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Middle Eastern oil companies will continue their push into chemicals

The firms look to diversify in the face of a declining outlook for fuels

by Alexander H. Tullo
January 19, 2024 | A version of this story appeared in Volume 102, Issue 2

The Abu Dhabi National Oil Company headquarters at night. The building is lit like an electronic display.
Credit: Sergii Figurnyi/Shutterstock
Abu Dhabi National Oil Company's headquarters, in Abu Dhabi, United Arab Emirates

Two Middle Eastern national oil companies—Abu Dhabi National Oil Company (ADNOC) and Saudi Aramco—are likely to sign more big-ticket chemical deals in 2024. With motor and aviation fuel markets poised to decline, the companies see the chemical industry as a growth sector worth pursuing.


Two large Middle Eastern oil producers, ADNOC and Saudi Aramco, pursued large acquisitions in 2023 and are likely to sign more major deals in 2024.

Petroleum firms see chemicals as a growth market as global demand for fuel ebbs.

ADNOC has signaled its intention to purchase two of the world’s largest chemical companies. It is in discussions to buy the German polyurethane and specialty chemical maker Covestro, and it recently bid to acquire a controlling stake in the Brazilian petrochemical maker Braskem.

ADNOC is also shoring up its portfolio closer to home. In December, it signed a $3.6 billion agreement to buy out OCI in their Fertiglobe nitrogen fertilizer joint venture, which operates in Algeria, Egypt, and the United Arab Emirates (UAE). In addition, the company is negotiating a merger between Borealis, a European petrochemical maker in which ADNOC has a 25% stake, and Borouge, a UAE-based petrochemical joint venture between Borealis and ADNOC.

Meanwhile, in deals that include large purchase agreements for Aramco’s petroleum, the Saudi firm is taking equity positions in up-and-coming Chinese companies that both refine oil and make chemicals. Last July, Aramco bought a 10% stake in Rongsheng Petrochemical, one of China’s largest petrochemical producers, for $3.4 billion. As part of that deal, Aramco will supply oil to Zhejiang Petroleum and Chemical (ZPC), a Rongsheng subsidiary that operates a massive refining and petrochemical complex.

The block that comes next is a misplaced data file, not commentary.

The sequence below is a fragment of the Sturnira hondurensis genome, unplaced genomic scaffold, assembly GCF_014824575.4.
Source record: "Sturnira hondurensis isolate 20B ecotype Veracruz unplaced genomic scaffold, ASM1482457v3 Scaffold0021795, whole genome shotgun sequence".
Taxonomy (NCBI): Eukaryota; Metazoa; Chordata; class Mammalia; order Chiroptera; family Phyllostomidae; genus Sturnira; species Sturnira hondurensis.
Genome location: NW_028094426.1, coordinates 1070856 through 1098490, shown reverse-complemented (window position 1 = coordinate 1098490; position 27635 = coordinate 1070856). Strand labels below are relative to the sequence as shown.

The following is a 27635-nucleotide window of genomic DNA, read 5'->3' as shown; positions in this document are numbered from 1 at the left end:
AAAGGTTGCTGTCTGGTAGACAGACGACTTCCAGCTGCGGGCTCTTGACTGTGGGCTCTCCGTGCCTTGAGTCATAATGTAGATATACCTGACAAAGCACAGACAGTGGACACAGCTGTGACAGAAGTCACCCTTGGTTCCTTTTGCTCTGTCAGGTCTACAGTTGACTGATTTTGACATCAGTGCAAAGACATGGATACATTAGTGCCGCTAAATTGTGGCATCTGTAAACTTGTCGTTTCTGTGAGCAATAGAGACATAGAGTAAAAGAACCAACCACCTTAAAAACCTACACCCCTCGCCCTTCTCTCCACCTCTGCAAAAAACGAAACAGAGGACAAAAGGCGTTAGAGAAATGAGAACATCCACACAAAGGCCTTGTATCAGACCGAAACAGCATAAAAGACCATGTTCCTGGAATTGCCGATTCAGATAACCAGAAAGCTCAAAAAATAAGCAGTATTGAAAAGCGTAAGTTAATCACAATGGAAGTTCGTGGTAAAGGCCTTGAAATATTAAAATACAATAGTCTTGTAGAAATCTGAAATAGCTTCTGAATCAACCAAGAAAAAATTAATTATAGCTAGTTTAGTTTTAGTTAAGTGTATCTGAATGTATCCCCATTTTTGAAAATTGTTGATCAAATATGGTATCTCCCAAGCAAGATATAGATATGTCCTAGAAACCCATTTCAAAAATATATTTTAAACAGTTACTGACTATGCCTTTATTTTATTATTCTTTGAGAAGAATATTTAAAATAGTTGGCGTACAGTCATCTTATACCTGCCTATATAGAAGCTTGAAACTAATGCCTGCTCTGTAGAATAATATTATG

Aramco is also negotiating the purchase of a 10% stake in Shandong Yulong Petrochemical, which is building a big refinery and petrochemical complex in China. Aramco is in talks to buy a similar interest in Jiangsu Shenghong Petrochemical Industry Group, another refining and chemical company. Both those deals could involve crude oil supply agreements.

“What you’ve got now is a growing realization that oil for combustion as a transport fuel will decline at some point.”
Alan Gelder, vice president of refining, chemicals, and oil markets, Wood Mackenzie

The refineries these Chinese chemical firms operate are so-called crude-to-chemical facilities that produce a greater proportion of chemicals—mainly aromatics like benzene, toluene, and p-xylene—than conventional refineries do. For example, chemicals compose about 40% of ZPC’s output. If Aramco became the sole oil supplier to the three facilities, the Saudi firm would be sending them nearly 10% of its output.

Alan Gelder, vice president of refining, chemicals, and oil markets for the consulting firm Wood Mackenzie, says Aramco and ADNOC’s dealmaking has everything to do with the long-term prospects for the oil that Saudi Arabia and the UAE produce. The transition away from fossil fuels, caused in part by the adoption of electric vehicles and the emergence of sustainable aviation fuel, is cutting into petroleum demand. Oil companies need to drum up new business.

Gelder says Aramco is seeking vertical integration from the oil well, while ADNOC’s strategy is largely geographic diversification and expansion into specialty materials.

“What you’ve got now is a growing realization that oil for combustion as a transport fuel will decline at some point,” Gelder says. On the other hand, he adds, population growth, urbanization, and an expanding middle class around the world all point to rising demand for petrochemicals.

“If you’re a major oil producer who wants to be confident that there will be a continued demand for the hydrocarbons you produce, you want to make sure you can serve the growing demand for petrochemicals,” Gelder says.


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